I’ve come across the “tap” method a number of times in the last few days, and I never quite understood what the purpose was.

Reading the documentation, it seems as though “tap” enables you to perform some intermediary within a method chain without actually changing the value passing through the chain. In other words, the value passed to tap is the same value that tap passes to the next method – tap is unable to return anything other than what it is given.

This might make tap seem somewhat useless – what is the point of a method that simply returns the value it is given? Quite the opposite – tap enables you to access the value being passed through a method chain and use that method to power other actions, without disturbing or interrupting the other methods. Hence the name: tap enables you to “tap into” a method chain and perform some tangential function.

Consider this function:

(1..10).map {|x| x*x }.tap {|x| puts "array: #{x.length} items long"}.join

array: 10 items long
 => "149162536496481100"

Here, we have the range of 1 - 10 being passed to map, which yields to the block which squares each number in the range, returning an array of squares. Then, that array of squares is passed to tap, which prints the statement “array: 10 items long” before passing the same array of squares (unchanged) to join, which collects the numbers into a single integer, returned as a string.

So we see how the presence or absence of the tap method has no effect on the ultimate output. It simply allows us to access the value at some intermediate point within the function chain (as opposed to accessing only the final return value), and performing some operation with it (but not upon it).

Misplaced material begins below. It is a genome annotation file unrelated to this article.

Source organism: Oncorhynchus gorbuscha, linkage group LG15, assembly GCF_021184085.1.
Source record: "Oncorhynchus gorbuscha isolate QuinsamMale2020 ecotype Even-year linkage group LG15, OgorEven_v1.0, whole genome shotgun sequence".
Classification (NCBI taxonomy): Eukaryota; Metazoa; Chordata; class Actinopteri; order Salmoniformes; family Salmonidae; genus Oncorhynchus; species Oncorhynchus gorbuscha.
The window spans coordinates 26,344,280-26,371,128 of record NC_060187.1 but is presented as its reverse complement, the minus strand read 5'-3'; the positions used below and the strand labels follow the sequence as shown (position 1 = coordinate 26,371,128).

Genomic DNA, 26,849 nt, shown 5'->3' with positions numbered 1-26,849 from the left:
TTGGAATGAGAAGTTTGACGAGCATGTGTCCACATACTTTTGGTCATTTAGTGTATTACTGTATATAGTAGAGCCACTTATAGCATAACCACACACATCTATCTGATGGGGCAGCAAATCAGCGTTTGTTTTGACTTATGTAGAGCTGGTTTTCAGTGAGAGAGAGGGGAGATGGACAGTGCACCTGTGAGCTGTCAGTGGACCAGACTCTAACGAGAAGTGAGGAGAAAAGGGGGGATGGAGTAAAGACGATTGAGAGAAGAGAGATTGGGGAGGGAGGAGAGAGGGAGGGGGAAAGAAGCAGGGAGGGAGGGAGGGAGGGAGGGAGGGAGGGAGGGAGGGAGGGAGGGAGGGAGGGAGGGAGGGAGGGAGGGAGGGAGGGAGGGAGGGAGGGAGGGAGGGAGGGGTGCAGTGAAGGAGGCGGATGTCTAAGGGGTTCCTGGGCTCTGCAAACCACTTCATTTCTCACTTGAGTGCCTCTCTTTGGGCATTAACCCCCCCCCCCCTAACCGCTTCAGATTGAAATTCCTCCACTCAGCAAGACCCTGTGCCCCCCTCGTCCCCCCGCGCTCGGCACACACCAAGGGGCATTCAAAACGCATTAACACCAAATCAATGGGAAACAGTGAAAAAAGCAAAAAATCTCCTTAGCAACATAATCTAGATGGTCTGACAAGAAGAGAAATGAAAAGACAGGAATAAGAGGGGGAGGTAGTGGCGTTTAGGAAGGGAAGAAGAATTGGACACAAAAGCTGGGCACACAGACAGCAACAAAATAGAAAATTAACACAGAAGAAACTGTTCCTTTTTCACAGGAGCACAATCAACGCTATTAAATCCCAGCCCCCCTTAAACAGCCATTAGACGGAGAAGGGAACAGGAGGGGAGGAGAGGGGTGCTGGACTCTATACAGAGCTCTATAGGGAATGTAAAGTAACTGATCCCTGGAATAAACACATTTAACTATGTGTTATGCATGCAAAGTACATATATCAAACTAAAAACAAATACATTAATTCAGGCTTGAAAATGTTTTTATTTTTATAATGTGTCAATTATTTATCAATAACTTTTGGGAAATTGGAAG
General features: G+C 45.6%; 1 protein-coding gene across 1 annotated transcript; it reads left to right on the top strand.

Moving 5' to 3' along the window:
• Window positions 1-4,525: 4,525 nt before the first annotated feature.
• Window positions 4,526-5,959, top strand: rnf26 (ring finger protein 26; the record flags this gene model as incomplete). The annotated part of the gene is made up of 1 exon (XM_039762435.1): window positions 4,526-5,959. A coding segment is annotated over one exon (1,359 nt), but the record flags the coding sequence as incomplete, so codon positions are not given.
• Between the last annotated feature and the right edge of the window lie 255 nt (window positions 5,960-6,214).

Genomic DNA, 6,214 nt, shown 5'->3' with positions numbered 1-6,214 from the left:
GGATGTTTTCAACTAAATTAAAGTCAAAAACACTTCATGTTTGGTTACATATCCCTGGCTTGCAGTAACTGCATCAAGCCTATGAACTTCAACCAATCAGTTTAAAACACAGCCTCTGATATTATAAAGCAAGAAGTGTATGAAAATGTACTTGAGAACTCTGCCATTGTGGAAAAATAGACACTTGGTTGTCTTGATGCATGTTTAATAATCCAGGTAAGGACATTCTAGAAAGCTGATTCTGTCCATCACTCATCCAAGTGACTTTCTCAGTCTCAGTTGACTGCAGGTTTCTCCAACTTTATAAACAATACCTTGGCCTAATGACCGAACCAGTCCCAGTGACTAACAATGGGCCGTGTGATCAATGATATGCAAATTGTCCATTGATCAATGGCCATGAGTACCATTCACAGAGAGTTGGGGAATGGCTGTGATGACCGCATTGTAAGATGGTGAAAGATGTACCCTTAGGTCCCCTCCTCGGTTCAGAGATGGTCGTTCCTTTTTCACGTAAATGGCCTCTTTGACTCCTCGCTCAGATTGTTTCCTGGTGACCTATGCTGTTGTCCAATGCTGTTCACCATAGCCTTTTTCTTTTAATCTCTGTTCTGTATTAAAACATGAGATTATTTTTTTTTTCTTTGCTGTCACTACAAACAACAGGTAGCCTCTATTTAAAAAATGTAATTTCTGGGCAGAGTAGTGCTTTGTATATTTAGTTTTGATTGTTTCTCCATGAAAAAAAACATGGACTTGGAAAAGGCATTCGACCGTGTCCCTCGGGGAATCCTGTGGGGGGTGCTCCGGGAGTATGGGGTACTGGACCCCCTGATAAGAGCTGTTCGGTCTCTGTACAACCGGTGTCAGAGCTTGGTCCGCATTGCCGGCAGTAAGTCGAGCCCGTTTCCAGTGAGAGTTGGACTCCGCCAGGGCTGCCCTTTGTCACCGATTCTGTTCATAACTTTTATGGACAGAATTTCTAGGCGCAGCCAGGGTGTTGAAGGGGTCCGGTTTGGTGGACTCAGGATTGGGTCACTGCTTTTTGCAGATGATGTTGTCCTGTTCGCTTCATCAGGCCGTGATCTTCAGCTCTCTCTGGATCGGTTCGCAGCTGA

Considering this functionality, two possible uses for this method comes to mind. First, for debugging or general inspections. Tap should allow us to evaluate and print information concerning the state of the program at the time the method was called. Compare this to a tool like pry, which can only give us access to our program in between the evaluations of lines.

The second is to modify the environment in which the method chain is being executed, without modifying the method chain itself. Using tap to initialize or modify variables as part of a larger method chain seems like an interesting technique – potentially saving a few lines of code by not having to define or modify variables elsewhere. Consider the following:

genre = Genre.new.tap { |g| g.name = 'rap' }

Compared to:

genre = Genre.new
genre.name = 'rap'

These two implementations have the exact same effect – of creating a new Genre object and setting that object’s name equal to ‘rap’. The first implementation is able to fit on one line, however, by taking advantage of the ‘tap’ method.

At the very least, tap allows us access to a part of the program (the execution of a method chain) that we would otherwise have difficulty accessing. I wonder what other uses we might find for this tool.